Local renter James says he has been feeling the chill of late in his Torrens home.
“We’ve only been there since last spring … but more often than not we find that it’s warmer outside the house than it is inside.”
While the house has a small gas heater in the living room – “the rest of the house has nothing” – the minimal insulation makes it expensive to heat.
“We only put the lounge room heater on when we are very desperate.”
The 22-year-old is one of many renters in Canberra living in an energy inefficient house.
It’s a “dire” situation for many of these tenants given the ACT’s weather extremes, according to Better Renting’s executive director, Joel Dignam.
He says the ACT’s tough rental market is forcing people to either live in a cold house over winter or foot the electricity bill to heat an inefficient home. Summer comes with its own challenges, too, effecting tenants’ mental health when the heat increases irritability and disrupts sleep.
Better Renting is one of more than 50 organisations calling on state and territory governments across the country today to introduce minimum standards for energy efficiency in rental properties through the Healthy Homes for Renters campaign – something the ACT Government has committed to doing but has yet to enact.
Mr Dignam said minimum standards would look different in each state and territory depending on conditions, but in the ACT could include things like ceiling insultation, stopping draughts, and a fixed, energy-efficient heater – something that’s soon to be required in Victoria.
“What we’d like to see is the basic stuff that just make a home fit to live in,” Mr Dignam said.
James agrees, “As a university student it’s difficult enough to make ends meet with Canberra’s exorbitant rent prices”.
“For us, temperature control is seen as the most expendable cost relating to our house, so we often go without.”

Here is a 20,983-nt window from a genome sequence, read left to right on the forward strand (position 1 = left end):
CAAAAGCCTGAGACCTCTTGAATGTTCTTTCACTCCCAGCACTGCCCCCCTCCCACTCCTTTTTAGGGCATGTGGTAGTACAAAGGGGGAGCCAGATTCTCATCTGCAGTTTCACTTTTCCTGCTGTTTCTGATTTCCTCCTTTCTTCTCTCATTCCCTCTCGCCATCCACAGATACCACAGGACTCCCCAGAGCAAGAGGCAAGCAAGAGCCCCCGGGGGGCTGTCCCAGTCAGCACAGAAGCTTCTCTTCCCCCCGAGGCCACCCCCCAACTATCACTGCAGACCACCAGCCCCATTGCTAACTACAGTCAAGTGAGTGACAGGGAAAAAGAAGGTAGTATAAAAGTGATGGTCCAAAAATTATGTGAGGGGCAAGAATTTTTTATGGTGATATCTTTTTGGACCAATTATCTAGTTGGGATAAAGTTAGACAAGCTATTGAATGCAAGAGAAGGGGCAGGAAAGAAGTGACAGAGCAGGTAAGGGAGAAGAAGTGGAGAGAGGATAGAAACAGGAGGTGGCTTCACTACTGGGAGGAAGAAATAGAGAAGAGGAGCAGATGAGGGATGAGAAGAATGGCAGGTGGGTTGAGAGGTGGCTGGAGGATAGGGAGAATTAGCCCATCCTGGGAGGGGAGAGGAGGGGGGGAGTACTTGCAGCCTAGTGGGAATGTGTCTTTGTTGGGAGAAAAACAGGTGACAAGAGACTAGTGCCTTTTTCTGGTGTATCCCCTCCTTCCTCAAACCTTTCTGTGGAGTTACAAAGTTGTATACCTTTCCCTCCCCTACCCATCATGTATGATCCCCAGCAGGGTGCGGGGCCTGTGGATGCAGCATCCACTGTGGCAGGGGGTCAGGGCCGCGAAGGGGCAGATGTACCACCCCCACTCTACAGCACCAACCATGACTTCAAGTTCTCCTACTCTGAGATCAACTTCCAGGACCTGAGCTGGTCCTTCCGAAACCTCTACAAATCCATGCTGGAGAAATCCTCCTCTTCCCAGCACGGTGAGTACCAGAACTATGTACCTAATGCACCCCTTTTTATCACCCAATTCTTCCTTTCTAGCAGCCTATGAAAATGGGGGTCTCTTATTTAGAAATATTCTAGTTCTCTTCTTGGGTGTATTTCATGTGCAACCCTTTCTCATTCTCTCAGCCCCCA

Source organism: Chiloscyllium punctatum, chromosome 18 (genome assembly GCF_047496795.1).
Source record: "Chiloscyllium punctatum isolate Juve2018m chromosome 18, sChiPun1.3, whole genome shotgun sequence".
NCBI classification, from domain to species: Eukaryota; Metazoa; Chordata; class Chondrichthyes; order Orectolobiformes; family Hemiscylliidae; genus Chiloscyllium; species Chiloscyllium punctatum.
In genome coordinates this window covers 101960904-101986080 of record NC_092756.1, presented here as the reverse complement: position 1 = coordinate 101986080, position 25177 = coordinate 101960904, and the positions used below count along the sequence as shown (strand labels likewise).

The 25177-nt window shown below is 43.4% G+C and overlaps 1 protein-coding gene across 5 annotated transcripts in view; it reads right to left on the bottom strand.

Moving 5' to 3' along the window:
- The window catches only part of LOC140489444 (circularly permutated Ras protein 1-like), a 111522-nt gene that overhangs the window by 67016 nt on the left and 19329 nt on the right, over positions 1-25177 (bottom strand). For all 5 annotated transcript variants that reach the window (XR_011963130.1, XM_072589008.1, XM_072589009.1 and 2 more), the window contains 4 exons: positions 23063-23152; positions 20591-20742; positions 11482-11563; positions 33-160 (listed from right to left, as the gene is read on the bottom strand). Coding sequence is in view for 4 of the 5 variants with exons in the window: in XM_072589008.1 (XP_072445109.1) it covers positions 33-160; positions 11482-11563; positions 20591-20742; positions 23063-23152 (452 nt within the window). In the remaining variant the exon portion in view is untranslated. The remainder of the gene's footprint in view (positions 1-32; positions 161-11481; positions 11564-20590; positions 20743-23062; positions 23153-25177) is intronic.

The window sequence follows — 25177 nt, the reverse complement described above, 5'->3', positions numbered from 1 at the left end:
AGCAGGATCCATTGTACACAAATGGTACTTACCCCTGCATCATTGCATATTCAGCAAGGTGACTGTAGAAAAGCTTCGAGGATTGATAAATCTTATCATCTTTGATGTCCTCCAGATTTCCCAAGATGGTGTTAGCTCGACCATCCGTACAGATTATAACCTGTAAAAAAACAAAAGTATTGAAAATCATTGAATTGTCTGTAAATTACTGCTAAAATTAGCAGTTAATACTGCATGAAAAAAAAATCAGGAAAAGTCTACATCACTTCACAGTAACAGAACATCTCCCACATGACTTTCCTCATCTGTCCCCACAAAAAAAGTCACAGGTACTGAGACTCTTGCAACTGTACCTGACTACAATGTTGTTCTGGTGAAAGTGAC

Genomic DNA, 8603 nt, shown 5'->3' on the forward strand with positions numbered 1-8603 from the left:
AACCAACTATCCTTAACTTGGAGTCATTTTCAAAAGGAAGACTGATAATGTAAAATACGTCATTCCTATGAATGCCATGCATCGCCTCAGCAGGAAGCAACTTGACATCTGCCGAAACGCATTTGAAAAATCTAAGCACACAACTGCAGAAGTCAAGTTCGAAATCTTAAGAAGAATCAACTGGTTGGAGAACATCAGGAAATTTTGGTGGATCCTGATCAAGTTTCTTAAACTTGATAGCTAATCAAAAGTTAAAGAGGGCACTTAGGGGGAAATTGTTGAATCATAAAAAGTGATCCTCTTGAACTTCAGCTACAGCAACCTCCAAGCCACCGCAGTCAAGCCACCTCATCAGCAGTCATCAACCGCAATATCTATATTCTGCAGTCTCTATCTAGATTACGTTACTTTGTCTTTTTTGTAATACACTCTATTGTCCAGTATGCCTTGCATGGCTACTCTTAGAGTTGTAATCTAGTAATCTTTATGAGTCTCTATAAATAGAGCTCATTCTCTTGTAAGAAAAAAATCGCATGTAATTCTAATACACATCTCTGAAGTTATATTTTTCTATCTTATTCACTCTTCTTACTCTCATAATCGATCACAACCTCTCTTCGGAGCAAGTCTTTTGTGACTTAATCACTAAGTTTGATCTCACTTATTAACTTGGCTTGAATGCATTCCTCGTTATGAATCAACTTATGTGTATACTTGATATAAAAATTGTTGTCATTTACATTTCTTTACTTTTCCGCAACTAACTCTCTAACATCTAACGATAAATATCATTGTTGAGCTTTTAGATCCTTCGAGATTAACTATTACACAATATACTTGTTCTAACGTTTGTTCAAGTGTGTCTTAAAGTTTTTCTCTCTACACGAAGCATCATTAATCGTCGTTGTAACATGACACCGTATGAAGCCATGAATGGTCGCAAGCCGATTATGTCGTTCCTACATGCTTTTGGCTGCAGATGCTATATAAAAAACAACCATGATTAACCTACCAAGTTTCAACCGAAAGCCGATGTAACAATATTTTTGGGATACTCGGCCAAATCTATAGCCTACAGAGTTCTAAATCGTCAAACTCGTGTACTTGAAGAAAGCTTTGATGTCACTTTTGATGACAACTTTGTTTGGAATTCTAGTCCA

ACT Council of Social Service CEO Emma Campbell said the biggest impacts of inefficient homes are felt by those already struggling with expenses and rental stress; people on low incomes, older Canberrans and people with disabilities.
She said minimum standards are now a “much more urgent task” with the expected increases to electricity prices.
“These are members of our communities who literally cannot afford to get sick yet are stuck in accommodation that has a negative impact on their health.”
In a 2019 report, Better Renting estimated of the 140 deaths in the ACT each year due to the cold or health issues exacerbated by the cold, one third could be attributed to a cold home.
ACT Energy and Emissions Reduction Minister Shane Rattenbury said the Government is currently developing the minimum standards and would enact some regulation by the end of the year with other measures to be progressively implemented in future.
“This work will include consultation with a range of relevant stakeholders including renters, landlords, rental advocacy groups, the Real Estate Institute ACT, and the insulation industry,” he said.